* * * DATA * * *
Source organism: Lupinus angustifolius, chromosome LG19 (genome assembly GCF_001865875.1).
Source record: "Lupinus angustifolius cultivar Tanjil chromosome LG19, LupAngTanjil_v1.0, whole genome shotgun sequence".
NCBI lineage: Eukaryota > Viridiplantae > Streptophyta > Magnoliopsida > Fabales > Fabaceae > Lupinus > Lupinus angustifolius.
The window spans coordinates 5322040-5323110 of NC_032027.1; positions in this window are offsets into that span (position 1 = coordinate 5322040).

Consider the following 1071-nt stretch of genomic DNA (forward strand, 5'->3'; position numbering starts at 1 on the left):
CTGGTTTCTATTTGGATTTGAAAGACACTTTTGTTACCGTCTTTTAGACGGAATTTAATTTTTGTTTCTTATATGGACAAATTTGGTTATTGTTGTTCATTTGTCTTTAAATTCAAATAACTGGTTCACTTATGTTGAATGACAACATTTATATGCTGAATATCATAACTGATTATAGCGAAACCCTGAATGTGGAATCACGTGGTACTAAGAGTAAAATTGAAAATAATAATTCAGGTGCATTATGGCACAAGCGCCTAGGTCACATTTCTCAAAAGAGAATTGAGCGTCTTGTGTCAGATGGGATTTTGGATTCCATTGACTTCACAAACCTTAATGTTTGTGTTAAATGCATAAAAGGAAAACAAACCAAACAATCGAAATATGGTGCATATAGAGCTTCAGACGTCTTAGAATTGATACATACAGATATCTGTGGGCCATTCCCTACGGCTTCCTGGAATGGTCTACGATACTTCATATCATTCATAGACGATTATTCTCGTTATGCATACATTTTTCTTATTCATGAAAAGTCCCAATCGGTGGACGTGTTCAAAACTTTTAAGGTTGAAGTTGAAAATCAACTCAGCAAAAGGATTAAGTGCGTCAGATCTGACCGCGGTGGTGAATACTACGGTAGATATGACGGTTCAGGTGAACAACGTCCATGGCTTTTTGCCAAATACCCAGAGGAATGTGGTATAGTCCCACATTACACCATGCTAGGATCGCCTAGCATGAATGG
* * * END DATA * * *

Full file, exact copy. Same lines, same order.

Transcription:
Source organism: Lupinus angustifolius, chromosome LG19 (genome assembly GCF_001865875.1).
Source record: "Lupinus angustifolius cultivar Tanjil chromosome LG19, LupAngTanjil_v1.0, whole genome shotgun sequence".
NCBI lineage: Eukaryota > Viridiplantae > Streptophyta > Magnoliopsida > Fabales > Fabaceae > Lupinus > Lupinus angustifolius.
The window spans coordinates 5322040-5323110 of NC_032027.1; positions in this window are offsets into that span (position 1 = coordinate 5322040).

Consider the following 1071-nt stretch of genomic DNA (forward strand, 5'->3'; position numbering starts at 1 on the left):
CTGGTTTCTATTTGGATTTGAAAGACACTTTTGTTACCGTCTTTTAGACGGAATTTAATTTTTGTTTCTTATATGGACAAATTTGGTTATTGTTGTTCATTTGTCTTTAAATTCAAATAACTGGTTCACTTATGTTGAATGACAACATTTATATGCTGAATATCATAACTGATTATAGCGAAACCCTGAATGTGGAATCACGTGGTACTAAGAGTAAAATTGAAAATAATAATTCAGGTGCATTATGGCACAAGCGCCTAGGTCACATTTCTCAAAAGAGAATTGAGCGTCTTGTGTCAGATGGGATTTTGGATTCCATTGACTTCACAAACCTTAATGTTTGTGTTAAATGCATAAAAGGAAAACAAACCAAACAATCGAAATATGGTGCATATAGAGCTTCAGACGTCTTAGAATTGATACATACAGATATCTGTGGGCCATTCCCTACGGCTTCCTGGAATGGTCTACGATACTTCATATCATTCATAGACGATTATTCTCGTTATGCATACATTTTTCTTATTCATGAAAAGTCCCAATCGGTGGACGTGTTCAAAACTTTTAAGGTTGAAGTTGAAAATCAACTCAGCAAAAGGATTAAGTGCGTCAGATCTGACCGCGGTGGTGAATACTACGGTAGATATGACGGTTCAGGTGAACAACGTCCATGGCTTTTTGCCAAATACCCAGAGGAATGTGGTATAGTCCCACATTACACCATGCTAGGATCGCCTAGCATGAATGG